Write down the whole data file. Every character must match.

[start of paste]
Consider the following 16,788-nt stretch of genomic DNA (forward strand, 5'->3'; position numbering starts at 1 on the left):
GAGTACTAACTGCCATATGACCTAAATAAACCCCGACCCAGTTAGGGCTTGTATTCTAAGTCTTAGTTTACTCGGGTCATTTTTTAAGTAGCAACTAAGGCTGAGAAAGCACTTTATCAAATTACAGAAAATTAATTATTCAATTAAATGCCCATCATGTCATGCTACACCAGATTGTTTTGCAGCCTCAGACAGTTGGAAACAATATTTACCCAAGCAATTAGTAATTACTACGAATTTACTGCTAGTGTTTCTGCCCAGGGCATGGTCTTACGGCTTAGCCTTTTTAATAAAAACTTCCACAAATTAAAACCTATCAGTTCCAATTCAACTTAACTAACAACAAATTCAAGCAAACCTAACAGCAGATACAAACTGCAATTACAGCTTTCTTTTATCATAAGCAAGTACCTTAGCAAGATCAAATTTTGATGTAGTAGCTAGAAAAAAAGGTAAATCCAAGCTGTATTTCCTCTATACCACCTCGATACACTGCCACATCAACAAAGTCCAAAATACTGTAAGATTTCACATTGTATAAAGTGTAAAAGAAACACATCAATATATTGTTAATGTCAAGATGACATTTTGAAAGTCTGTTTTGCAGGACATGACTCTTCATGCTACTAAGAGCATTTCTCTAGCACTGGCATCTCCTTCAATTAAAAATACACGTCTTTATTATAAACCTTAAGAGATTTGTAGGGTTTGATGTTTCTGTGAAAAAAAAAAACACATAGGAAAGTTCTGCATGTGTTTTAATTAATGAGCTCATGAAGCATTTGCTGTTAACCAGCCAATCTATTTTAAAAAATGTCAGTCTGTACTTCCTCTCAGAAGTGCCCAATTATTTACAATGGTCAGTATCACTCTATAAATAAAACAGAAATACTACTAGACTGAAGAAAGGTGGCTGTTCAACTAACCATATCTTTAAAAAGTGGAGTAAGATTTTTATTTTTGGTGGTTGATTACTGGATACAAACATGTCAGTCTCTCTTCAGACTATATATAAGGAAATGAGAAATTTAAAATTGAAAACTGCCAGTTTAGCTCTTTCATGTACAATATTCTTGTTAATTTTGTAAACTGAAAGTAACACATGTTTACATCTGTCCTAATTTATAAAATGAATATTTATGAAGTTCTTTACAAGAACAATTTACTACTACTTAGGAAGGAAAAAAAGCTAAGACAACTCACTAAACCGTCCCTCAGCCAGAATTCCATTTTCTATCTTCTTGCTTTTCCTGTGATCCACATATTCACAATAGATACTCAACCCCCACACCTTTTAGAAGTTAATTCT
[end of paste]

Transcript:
Consider the following 16,788-nt stretch of genomic DNA (forward strand, 5'->3'; position numbering starts at 1 on the left):
GAGTACTAACTGCCATATGACCTAAATAAACCCCGACCCAGTTAGGGCTTGTATTCTAAGTCTTAGTTTACTCGGGTCATTTTTTAAGTAGCAACTAAGGCTGAGAAAGCACTTTATCAAATTACAGAAAATTAATTATTCAATTAAATGCCCATCATGTCATGCTACACCAGATTGTTTTGCAGCCTCAGACAGTTGGAAACAATATTTACCCAAGCAATTAGTAATTACTACGAATTTACTGCTAGTGTTTCTGCCCAGGGCATGGTCTTACGGCTTAGCCTTTTTAATAAAAACTTCCACAAATTAAAACCTATCAGTTCCAATTCAACTTAACTAACAACAAATTCAAGCAAACCTAACAGCAGATACAAACTGCAATTACAGCTTTCTTTTATCATAAGCAAGTACCTTAGCAAGATCAAATTTTGATGTAGTAGCTAGAAAAAAAGGTAAATCCAAGCTGTATTTCCTCTATACCACCTCGATACACTGCCACATCAACAAAGTCCAAAATACTGTAAGATTTCACATTGTATAAAGTGTAAAAGAAACACATCAATATATTGTTAATGTCAAGATGACATTTTGAAAGTCTGTTTTGCAGGACATGACTCTTCATGCTACTAAGAGCATTTCTCTAGCACTGGCATCTCCTTCAATTAAAAATACACGTCTTTATTATAAACCTTAAGAGATTTGTAGGGTTTGATGTTTCTGTGAAAAAAAAAAACACATAGGAAAGTTCTGCATGTGTTTTAATTAATGAGCTCATGAAGCATTTGCTGTTAACCAGCCAATCTATTTTAAAAAATGTCAGTCTGTACTTCCTCTCAGAAGTGCCCAATTATTTACAATGGTCAGTATCACTCTATAAATAAAACAGAAATACTACTAGACTGAAGAAAGGTGGCTGTTCAACTAACCATATCTTTAAAAAGTGGAGTAAGATTTTTATTTTTGGTGGTTGATTACTGGATACAAACATGTCAGTCTCTCTTCAGACTATATATAAGGAAATGAGAAATTTAAAATTGAAAACTGCCAGTTTAGCTCTTTCATGTACAATATTCTTGTTAATTTTGTAAACTGAAAGTAACACATGTTTACATCTGTCCTAATTTATAAAATGAATATTTATGAAGTTCTTTACAAGAACAATTTACTACTACTTAGGAAGGAAAAAAAGCTAAGACAACTCACTAAACCGTCCCTCAGCCAGAATTCCATTTTCTATCTTCTTGCTTTTCCTGTGATCCACATATTCACAATAGATACTCAACCCCCACACCTTTTAGAAGTTAATTCT